A new paper by NOAA and CIRES finds that with the deployment of High Voltage Direct Current (HVDC) transmisson lines, the US can seriously ramp up the use of solar and wind power to meet the nation's energy needs. The findings are significant on several fronts. One, the US could meet much of its future electricity needs through clean energy at costs comparable to or lower than what we are paying today for fossil-fuel generated electricity. Two, The recent carbon reduction goals set by the US at the December 2015 COP21 summit could be met. or exceeded using only the electricity portion of our overall carbon emissions footprint. Our take on the report is that by using a multi-pronged "blocking and tackling" approach to our nation's energy demands (as opposed to a single "silver bullet solution") we can transition the economy to a lower carbon, flexible, smart and energy independent system.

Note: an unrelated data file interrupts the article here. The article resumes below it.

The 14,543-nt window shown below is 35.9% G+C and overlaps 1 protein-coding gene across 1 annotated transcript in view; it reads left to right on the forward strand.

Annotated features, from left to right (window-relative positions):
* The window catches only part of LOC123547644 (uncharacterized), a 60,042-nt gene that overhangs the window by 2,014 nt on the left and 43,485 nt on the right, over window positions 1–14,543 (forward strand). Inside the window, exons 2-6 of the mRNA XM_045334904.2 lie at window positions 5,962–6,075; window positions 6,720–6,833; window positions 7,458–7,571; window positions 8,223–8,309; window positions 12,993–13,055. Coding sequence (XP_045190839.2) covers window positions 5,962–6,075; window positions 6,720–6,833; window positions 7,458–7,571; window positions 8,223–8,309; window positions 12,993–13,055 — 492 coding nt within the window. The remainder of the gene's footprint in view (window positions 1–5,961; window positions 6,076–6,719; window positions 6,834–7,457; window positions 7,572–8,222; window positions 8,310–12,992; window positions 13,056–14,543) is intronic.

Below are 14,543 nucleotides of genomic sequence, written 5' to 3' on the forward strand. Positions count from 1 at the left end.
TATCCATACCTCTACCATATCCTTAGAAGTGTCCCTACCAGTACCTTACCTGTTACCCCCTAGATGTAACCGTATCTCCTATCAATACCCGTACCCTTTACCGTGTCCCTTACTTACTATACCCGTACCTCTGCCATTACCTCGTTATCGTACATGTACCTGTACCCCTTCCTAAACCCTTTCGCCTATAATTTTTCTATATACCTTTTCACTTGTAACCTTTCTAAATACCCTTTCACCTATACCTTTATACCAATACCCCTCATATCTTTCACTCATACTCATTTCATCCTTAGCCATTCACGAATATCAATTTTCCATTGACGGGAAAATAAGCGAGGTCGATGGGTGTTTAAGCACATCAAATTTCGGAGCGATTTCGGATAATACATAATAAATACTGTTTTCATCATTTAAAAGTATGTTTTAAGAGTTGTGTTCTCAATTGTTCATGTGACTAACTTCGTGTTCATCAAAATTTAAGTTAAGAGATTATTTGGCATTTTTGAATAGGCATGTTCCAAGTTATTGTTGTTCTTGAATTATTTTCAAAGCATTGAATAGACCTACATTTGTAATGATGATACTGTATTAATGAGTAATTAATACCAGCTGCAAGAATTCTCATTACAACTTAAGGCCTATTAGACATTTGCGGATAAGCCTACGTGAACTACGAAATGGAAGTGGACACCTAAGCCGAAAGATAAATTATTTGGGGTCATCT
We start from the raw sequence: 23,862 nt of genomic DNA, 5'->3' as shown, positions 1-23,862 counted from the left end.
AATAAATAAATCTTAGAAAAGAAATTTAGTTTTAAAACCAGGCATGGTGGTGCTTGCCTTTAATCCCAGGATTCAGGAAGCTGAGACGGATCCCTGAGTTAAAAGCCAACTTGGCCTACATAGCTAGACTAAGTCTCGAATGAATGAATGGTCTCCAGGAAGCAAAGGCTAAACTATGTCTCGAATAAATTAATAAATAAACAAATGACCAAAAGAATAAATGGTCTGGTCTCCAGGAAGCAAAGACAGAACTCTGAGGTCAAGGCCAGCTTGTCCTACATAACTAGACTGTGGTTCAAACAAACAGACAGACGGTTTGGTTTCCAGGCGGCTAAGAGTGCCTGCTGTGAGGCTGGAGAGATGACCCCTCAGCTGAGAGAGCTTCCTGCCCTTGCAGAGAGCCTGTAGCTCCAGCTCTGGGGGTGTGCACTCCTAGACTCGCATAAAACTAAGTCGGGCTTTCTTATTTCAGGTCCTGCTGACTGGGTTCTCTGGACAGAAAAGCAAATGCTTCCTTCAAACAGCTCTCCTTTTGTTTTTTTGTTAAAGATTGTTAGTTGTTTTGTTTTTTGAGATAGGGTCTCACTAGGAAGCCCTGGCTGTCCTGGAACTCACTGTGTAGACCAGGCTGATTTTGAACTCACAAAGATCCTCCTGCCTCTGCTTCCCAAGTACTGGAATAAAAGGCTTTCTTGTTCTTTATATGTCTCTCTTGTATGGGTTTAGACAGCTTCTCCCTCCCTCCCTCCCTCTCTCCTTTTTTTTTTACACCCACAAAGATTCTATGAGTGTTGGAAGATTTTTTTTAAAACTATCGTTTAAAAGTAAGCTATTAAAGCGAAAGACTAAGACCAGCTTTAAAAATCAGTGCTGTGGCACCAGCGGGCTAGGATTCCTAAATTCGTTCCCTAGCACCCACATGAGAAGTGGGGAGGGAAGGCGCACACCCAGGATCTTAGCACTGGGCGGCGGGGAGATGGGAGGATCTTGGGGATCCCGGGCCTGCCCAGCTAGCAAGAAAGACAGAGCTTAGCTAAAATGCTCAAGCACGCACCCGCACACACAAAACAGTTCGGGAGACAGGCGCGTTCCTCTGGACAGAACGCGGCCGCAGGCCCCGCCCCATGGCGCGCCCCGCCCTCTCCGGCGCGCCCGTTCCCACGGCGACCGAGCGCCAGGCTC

"Scorching desert rays to power air conditioning systems" sounds like an oxymoron. But that's exactly what's going to happen in five soccer stadiums in Qatar in 2022, when the country will become the first Middle East country to ever host the World Cup.
Although the smart grid has just recently become a topic of the American public’s interest, lawmakers were well aware of its importance several years ago. The development of this much-needed grid upgrade is dependent upon the Energy Independence and Security Act of 2007 (EISA), which declares it the policy of the United States government to support the modernization of the transmission and distribution system in order to maintain a reliable and secure electricity infrastructure.